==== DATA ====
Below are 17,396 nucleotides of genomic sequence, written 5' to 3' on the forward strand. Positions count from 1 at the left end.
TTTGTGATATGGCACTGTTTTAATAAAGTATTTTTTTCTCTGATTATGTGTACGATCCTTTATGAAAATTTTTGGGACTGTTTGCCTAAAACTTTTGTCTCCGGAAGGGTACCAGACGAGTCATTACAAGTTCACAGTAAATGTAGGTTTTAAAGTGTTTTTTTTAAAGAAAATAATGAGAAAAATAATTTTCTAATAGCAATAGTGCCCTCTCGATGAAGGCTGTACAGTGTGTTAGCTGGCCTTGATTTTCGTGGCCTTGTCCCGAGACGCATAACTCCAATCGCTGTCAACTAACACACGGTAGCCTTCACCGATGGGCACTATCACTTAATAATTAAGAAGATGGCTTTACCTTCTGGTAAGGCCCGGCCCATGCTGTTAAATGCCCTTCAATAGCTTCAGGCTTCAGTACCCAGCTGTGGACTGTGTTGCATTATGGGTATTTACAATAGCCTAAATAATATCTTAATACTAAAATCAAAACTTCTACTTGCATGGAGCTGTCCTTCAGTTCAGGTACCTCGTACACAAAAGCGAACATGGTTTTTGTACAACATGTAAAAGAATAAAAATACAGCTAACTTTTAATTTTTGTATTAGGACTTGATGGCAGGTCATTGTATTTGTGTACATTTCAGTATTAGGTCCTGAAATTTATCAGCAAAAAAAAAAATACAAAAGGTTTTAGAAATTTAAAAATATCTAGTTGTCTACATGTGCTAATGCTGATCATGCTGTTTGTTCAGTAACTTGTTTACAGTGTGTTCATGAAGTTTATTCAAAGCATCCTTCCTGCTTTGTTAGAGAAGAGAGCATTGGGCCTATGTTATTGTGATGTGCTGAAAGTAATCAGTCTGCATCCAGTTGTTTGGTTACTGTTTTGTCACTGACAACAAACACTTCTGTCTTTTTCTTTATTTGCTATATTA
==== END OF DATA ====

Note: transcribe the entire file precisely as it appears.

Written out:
Below are 17,396 nucleotides of genomic sequence, written 5' to 3' on the forward strand. Positions count from 1 at the left end.
TTTGTGATATGGCACTGTTTTAATAAAGTATTTTTTTCTCTGATTATGTGTACGATCCTTTATGAAAATTTTTGGGACTGTTTGCCTAAAACTTTTGTCTCCGGAAGGGTACCAGACGAGTCATTACAAGTTCACAGTAAATGTAGGTTTTAAAGTGTTTTTTTTAAAGAAAATAATGAGAAAAATAATTTTCTAATAGCAATAGTGCCCTCTCGATGAAGGCTGTACAGTGTGTTAGCTGGCCTTGATTTTCGTGGCCTTGTCCCGAGACGCATAACTCCAATCGCTGTCAACTAACACACGGTAGCCTTCACCGATGGGCACTATCACTTAATAATTAAGAAGATGGCTTTACCTTCTGGTAAGGCCCGGCCCATGCTGTTAAATGCCCTTCAATAGCTTCAGGCTTCAGTACCCAGCTGTGGACTGTGTTGCATTATGGGTATTTACAATAGCCTAAATAATATCTTAATACTAAAATCAAAACTTCTACTTGCATGGAGCTGTCCTTCAGTTCAGGTACCTCGTACACAAAAGCGAACATGGTTTTTGTACAACATGTAAAAGAATAAAAATACAGCTAACTTTTAATTTTTGTATTAGGACTTGATGGCAGGTCATTGTATTTGTGTACATTTCAGTATTAGGTCCTGAAATTTATCAGCAAAAAAAAAAATACAAAAGGTTTTAGAAATTTAAAAATATCTAGTTGTCTACATGTGCTAATGCTGATCATGCTGTTTGTTCAGTAACTTGTTTACAGTGTGTTCATGAAGTTTATTCAAAGCATCCTTCCTGCTTTGTTAGAGAAGAGAGCATTGGGCCTATGTTATTGTGATGTGCTGAAAGTAATCAGTCTGCATCCAGTTGTTTGGTTACTGTTTTGTCACTGACAACAAACACTTCTGTCTTTTTCTTTATTTGCTATATTA